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Salt Marshes

Salt Marshes

Salt marshes are coastal wetlands that are filled and drained by the tide. These habitats can be found in coastal areas in nearly all climates with a range of flora and fauna. Salt marshes are areas of transition as they are located in the intertidal zone. This means that the plants and animals that live here must be able to withstand a variety of salinity and water conditions. Many of these organisms have specific adaptations that allow them to live in this transition zone. 

Image Source: RI Coastal Resources Management Council

Though salt marshes are incredibly important ecosystems, they have a reputation for not smelling so great. The combination of relatively slow moving water, decomposing material and low oxygen levels yields an odor that has been characterized as smelling like rotten eggs. However, the many birds, fish, and crustaceans that make their home in salt marshes don’t seem to mind the smell. Many fish and crustacean species use salt marshes as nurseries to raise their young. 

In addition to an unpleasant smell, salt marshes also happen to have very low levels of oxygen. This means that organisms that make their homes in salt marshes often are adapted to low oxygen environments. For example many species of roundworms that live in salt marshes can live without any oxygen at all for long periods of time. Another example of species that has adapted to living in a salt marsh is the rat-tailed maggot which has a tail breathing tube that it extends to the surface of the water for air. 

For some organisms, the main challenge they encounter is the changing of the tides. The Marsh Periwinkle, a type of snail, has specifically adapted its behavior to the intertidal environment. At low tide, the snails like to graze the mud that has been exposed by the retreating water. As the tide water comes back into the marsh, the snails climb up grasses to be safe from the water where they may drown and from predators like crabs and conch snails. 

Image Source: Chesapeake Bay Program 

As you can see, the organisms that live in the salt marsh are specifically adapted to the constantly changing conditions of the salt marsh environment. However human activity is changing these ecosystems in destructive and challenging ways. Sea level rise driven by climate change, polluted runoff, coastal development, and invasive species all threaten the existence of salt marshes and the organisms that live in salt marsh ecosystems.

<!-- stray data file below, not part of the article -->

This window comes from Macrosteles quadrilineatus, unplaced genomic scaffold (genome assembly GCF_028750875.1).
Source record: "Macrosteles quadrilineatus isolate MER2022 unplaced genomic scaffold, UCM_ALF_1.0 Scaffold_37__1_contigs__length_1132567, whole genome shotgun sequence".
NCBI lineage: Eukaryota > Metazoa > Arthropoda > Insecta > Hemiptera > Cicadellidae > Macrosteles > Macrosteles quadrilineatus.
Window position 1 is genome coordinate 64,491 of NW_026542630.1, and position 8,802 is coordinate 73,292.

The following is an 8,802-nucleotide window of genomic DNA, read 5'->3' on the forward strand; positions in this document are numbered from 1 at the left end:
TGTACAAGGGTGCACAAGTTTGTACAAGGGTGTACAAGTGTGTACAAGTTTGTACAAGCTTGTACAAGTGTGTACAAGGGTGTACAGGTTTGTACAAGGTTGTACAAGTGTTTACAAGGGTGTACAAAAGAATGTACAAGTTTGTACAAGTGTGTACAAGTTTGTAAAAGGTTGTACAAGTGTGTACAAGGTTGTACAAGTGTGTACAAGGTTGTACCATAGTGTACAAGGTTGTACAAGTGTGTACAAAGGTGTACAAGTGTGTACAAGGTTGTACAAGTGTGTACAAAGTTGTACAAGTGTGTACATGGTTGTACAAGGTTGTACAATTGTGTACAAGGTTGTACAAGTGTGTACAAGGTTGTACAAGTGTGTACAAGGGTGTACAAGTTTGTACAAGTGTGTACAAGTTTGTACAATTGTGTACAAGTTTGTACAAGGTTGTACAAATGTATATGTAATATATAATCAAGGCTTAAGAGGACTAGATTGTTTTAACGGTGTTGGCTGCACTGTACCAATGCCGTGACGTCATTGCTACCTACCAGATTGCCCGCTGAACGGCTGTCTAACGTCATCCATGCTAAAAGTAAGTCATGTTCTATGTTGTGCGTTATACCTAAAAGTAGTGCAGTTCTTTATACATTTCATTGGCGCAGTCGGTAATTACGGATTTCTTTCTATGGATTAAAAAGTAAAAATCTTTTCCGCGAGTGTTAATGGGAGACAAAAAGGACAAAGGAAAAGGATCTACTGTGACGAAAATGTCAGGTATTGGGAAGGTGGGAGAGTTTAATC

Climate change, as a result of human activity, is driving the melting of the polar ice caps which is responsible for rising sea levels. A change in sea level can result in a change in the distribution of plants and animals in the salt marsh which disrupts the delicate balance of the marsh ecosystem. One of the main challenges of sea level rise is that it messes with the natural process of sediment accumulation and causes marsh plants to drown. In addition to sea level rise, climate change also causes increased temperatures which increase evaporation which causes salinity to increase. Changes to salinity can adversely affect many plants and animals in marshes. 

Coastal development and polluted runoff are both major causes of salt marsh destruction. In some places, salt marshes are developed to make room for waterfront property. In addition, development along the coasts leads to a greater presence of impervious surfaces, surfaces that don’t absorb water. This causes a greater amount of runoff to enter local waterways like salt marshes. This water is often polluted by fertilizers, pesticides, and other chemicals used on the land. 

Salt marshes are extremely important ecosystems and provide many ecosystem services to local communities. They provide a habitat for commercially valuable species of fish and shellfish. In addition salt marshes provide wave protection, erosion control, flood protection, and carbon sequestration. These services are vital to coastal ecosystems and communities. However, in order to continue to enjoy these services salt marshes must be protected from the effects of coastal development, pollution, and climate change. One way to do this is to establish protected areas of salt marshes where activities like development, fishing, and recreation are limited. Other ways to protect salt marshes include restoration projects, improvements to runoff management, and mitigating the impacts of climate change.



About the Author: Emma Gamble is a junior at the George Washington University majoring in Environmental Studies and minoring in public policy. Emma is passionate about incorporating greater sustainability into our food systems in order to create a greener future for people and the planet. Emma enjoys sailing, kayaking, and paddle boarding.